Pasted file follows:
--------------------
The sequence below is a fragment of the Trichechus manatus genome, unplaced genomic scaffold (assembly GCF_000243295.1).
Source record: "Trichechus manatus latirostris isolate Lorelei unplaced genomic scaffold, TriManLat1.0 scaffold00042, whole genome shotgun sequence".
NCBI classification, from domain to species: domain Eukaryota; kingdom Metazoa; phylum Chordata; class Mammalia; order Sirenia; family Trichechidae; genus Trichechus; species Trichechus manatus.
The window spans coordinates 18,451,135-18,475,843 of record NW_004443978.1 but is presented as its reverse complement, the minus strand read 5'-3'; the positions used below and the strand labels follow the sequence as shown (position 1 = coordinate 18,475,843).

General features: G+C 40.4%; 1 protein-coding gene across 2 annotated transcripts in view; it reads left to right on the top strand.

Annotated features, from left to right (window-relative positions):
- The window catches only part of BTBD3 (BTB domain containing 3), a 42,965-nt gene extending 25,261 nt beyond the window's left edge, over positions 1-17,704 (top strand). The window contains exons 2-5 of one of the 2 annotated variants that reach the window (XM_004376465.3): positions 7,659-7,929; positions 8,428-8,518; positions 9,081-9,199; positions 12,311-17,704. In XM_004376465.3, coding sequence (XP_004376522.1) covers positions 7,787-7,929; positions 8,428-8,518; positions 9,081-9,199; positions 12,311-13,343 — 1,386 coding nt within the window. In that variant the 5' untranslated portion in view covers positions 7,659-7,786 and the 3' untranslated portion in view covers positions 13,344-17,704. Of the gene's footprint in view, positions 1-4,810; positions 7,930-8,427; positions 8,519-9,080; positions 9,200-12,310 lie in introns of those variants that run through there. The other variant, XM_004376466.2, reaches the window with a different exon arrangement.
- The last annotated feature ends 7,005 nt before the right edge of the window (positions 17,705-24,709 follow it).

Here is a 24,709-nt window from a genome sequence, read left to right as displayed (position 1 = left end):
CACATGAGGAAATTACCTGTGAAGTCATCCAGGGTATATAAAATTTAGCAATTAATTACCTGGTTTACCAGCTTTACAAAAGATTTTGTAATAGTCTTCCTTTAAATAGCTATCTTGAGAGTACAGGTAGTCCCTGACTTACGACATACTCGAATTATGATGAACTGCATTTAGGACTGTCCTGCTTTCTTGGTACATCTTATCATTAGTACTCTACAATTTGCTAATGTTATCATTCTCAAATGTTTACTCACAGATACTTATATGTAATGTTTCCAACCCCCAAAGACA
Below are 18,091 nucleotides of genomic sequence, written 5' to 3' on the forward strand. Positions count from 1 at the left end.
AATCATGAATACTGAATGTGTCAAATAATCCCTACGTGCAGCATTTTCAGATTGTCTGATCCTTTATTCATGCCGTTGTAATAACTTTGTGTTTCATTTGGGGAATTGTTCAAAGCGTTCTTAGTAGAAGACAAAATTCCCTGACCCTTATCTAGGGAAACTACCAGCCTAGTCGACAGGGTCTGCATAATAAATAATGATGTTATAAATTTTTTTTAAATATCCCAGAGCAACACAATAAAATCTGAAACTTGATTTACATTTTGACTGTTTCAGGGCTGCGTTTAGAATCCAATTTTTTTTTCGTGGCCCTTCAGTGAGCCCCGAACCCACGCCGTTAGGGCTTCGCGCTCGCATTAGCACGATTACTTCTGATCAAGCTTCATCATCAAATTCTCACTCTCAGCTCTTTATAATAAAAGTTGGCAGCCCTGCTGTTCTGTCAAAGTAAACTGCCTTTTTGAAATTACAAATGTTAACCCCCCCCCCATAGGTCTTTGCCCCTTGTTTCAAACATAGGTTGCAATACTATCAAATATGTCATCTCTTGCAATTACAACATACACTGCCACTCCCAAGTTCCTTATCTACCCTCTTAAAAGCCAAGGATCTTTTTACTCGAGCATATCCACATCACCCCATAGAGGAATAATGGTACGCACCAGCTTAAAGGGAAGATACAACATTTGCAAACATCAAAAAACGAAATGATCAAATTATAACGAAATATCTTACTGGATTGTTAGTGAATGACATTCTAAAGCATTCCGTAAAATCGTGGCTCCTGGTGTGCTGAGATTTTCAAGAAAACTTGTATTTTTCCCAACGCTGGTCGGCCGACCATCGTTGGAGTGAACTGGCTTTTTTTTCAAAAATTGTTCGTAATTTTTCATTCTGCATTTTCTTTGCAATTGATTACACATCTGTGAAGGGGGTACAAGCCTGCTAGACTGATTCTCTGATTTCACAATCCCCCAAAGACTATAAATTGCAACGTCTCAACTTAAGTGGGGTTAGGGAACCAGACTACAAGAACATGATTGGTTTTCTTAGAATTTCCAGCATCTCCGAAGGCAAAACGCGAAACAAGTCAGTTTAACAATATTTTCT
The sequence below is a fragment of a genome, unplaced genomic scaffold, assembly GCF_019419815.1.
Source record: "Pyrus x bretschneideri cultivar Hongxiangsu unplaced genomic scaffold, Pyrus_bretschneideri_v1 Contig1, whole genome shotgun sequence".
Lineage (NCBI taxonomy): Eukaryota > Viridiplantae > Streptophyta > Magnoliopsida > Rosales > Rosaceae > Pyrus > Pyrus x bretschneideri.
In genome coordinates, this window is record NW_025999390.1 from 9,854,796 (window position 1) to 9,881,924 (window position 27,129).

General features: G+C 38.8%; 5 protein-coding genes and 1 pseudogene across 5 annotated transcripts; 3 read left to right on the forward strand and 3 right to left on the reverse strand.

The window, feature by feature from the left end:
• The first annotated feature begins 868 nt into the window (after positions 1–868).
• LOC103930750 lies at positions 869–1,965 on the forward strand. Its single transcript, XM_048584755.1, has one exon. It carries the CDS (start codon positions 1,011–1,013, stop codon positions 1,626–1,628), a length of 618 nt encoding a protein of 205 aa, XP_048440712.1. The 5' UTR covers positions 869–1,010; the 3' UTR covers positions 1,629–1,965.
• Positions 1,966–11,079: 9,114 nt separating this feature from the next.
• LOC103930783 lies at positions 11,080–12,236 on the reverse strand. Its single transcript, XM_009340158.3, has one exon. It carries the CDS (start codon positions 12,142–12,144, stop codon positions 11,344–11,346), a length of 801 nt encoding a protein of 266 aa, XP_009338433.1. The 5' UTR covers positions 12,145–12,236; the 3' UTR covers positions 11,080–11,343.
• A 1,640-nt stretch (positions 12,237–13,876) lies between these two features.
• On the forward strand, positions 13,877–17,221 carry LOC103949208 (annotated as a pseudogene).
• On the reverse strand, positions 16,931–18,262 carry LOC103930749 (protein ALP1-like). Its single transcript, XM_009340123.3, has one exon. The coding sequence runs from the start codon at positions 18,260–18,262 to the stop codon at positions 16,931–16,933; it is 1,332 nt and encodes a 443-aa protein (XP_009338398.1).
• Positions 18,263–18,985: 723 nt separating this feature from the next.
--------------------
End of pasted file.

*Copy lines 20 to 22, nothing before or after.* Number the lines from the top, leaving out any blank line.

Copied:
• LOC103930750 lies at positions 869–1,965 on the forward strand. Its single transcript, XM_048584755.1, has one exon. It carries the CDS (start codon positions 1,011–1,013, stop codon positions 1,626–1,628), a length of 618 nt encoding a protein of 205 aa, XP_048440712.1. The 5' UTR covers positions 869–1,010; the 3' UTR covers positions 1,629–1,965.
• Positions 1,966–11,079: 9,114 nt separating this feature from the next.
• LOC103930783 lies at positions 11,080–12,236 on the reverse strand. Its single transcript, XM_009340158.3, has one exon. It carries the CDS (start codon positions 12,142–12,144, stop codon positions 11,344–11,346), a length of 801 nt encoding a protein of 266 aa, XP_009338433.1. The 5' UTR covers positions 12,145–12,236; the 3' UTR covers positions 11,080–11,343.